For many non-DIY people, 3D printing is a weird concept. A 3D printer? You mean like an ink jet printer, except it prints in 3D? How does that work? What does it print? Origami figures? Paper dolls? Embossed letters? And when I explain to such puzzled folks that a 3D printer is misnamed, and that a 3D printer is actually a device that creates solid objects from a computer design by melting layer upon layer of plastic one atop another, Arthur C. Clarke's observation that "any sufficiently advanced technology is indistinguishable from magic" springs to mind.
3D printing certainly has been, is, and will be a thing for a lot of businesses (just think of how hardware store owners could radically reduce dust-collecting inventory by simply printing out the geegaw you need) and especially the medical/health sectors, such as 3D organ and prosthetics printing. 3D printing is schools could spur students toward new and burgeoning fields of digital study and innovative industries.
The question is, when should the rest of us really start to care, and take this trend seriously as something we might be able to take advantage of without spending a fortune or learning a massive new body of technical knoweldge? Two recent 3D printing developments may help bring 3D printing closer to mainstream acceptance.
The Staples Center
The first development is the new in-store 3D printing centers at two Staples stores. You'll find one at Fifth Avenue and 40th Street in Manhattan, and one at 12605 Ventura Boulevard in Los Angeles.
At either location, you'll be able to drop-off designs you've created for printing out on a 3D Systems' multi-material ProJet 460OPlus industrial printer. Or, you can buy a 3D Systems Cube printer ($1,299) or the three-color CubeX Trio ($4,000). Or, you can sit in a 3D booth modeling booth and get your face imprinted on a foot-tall action figure ($70), which you can pick up around a week later.
The action figures are a fun little gimmick, but for most of the rest of us, this isn't an especially helpful way to utilize 3D printing, because in order to do anything useful at Staples, you have to come in with a design.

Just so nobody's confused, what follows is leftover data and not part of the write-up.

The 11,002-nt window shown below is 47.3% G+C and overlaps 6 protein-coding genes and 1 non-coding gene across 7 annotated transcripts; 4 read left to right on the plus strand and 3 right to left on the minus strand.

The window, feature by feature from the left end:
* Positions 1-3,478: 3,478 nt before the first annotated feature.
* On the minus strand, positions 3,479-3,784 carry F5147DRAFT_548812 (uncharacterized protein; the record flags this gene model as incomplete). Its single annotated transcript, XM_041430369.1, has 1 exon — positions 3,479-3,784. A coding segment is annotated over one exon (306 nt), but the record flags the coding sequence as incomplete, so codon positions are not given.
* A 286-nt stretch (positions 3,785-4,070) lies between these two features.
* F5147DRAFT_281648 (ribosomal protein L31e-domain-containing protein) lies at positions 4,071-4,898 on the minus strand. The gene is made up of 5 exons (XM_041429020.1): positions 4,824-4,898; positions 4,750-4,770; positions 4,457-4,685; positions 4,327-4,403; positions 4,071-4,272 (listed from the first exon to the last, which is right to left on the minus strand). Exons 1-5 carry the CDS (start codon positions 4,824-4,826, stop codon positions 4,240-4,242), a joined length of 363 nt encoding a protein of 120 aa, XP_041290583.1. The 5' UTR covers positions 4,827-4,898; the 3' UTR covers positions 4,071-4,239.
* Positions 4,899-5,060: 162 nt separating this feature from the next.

3D Printing Present
Companies have been using 3D printing for years to create product prototypes before moving to actual manufacturing. And marketers use 3D printing to create short-run or customized promotional or office items, which is the business sector Staples hopes to capture. But for everyone else, even Staples acknowledges the technological 3D disconnect with the general public. "People read about 3D but don't know what to do with it," admits Chris DeMeo, the company's director of new business development for business services.
Staples' 3D printing centers exhibit items that are hardly making for a compelling 3D printing present for ordinary consumers: mostly monochromic plastic knick-knacks, tchotchkes and do-dads, like customized gifts, wedding/bar-mitzvah center pieces, smartphone cases, custom jewelry — your face imposed on an action figure — the kinds of things consumers can easily customize and order from online 3D printing shops such as Shapeways.
Even a long-time 3D printing company such as 3D Systems, which has been around for 30 years, doesn't know quite how to tackle a potential consumer market. For instance, the company sells two pieces of software on the Staples' Web site and within the 3D printing centers: Cubify Sculpt 3D ($129.99) and Cubify Design 3D ($199.99). What are the differences between these two software programs? Novices would have a hard time answering that basic question from the non-descript descriptions of each program, which you can read here. Essentially, the Design 3D package is more CAD in nature, while Sculpt 3D lets you create designs in a method akin to virtual clay molding. I think.
3D Printing Future
For everyday consumers, 3D printing remains merely an enthusiast hobby. At CES, Bre Pettis, the founder and CEO of MakerBot (the company that has tried to make itself the poster boy for this new 3D printing frontier), was the featured speaker at the industry association's Leaders in Technology dinner. After showing off the company's latest printers intended for home use, Pettis proudly announced that in the five years of its existence, the company had sold just 44,000 consumer 3D printers.
There are obvious consumer functions for a home 3D printer, especially for the Bob Villas among us. Instead of calling up and getting an appliance maker to sell you some odd $5 part for a DIY repair (if it's not already discontinued) you could simply download the design and print it at home yourself. You could print out your own hangers, picture hooks, flower vases, door stops, drawer pulls, name plates, dinner plates, license plate frames, and anything and everything else.
But any future success of ubiquitous home 3D printers depends easy-to-use software, a critical mass of downloadable ready-to-print schematics and designs, expanding to materials beyond plastic, and, of course, price. Right now, consumer 3D printers are 20-70 times the price of a regular printer.
One company might have solved most of these consumer 3D printing problems: M3D, with its Micro 3D printer. Micro, a Kickstarter project, has raised around $3 million, when its goal was just $50,000, which may indicate how hungry regular folks are for affordable 3D printing. Micro is an adorable (as much as 3D printer can be adorable), small and seemingly simple-looking 3D printer designed with the non-expert consumer in mind, especially where pricing is concerned: just $300, at least until the Kickstarter campaign ends tomorrow. Delivery for the first units are promised for this August.
With Staples bringing 3D printing to retail and Micro pioneering a 3D printing pricing revolution, 3D printing may finally be primping for its consumer close-up.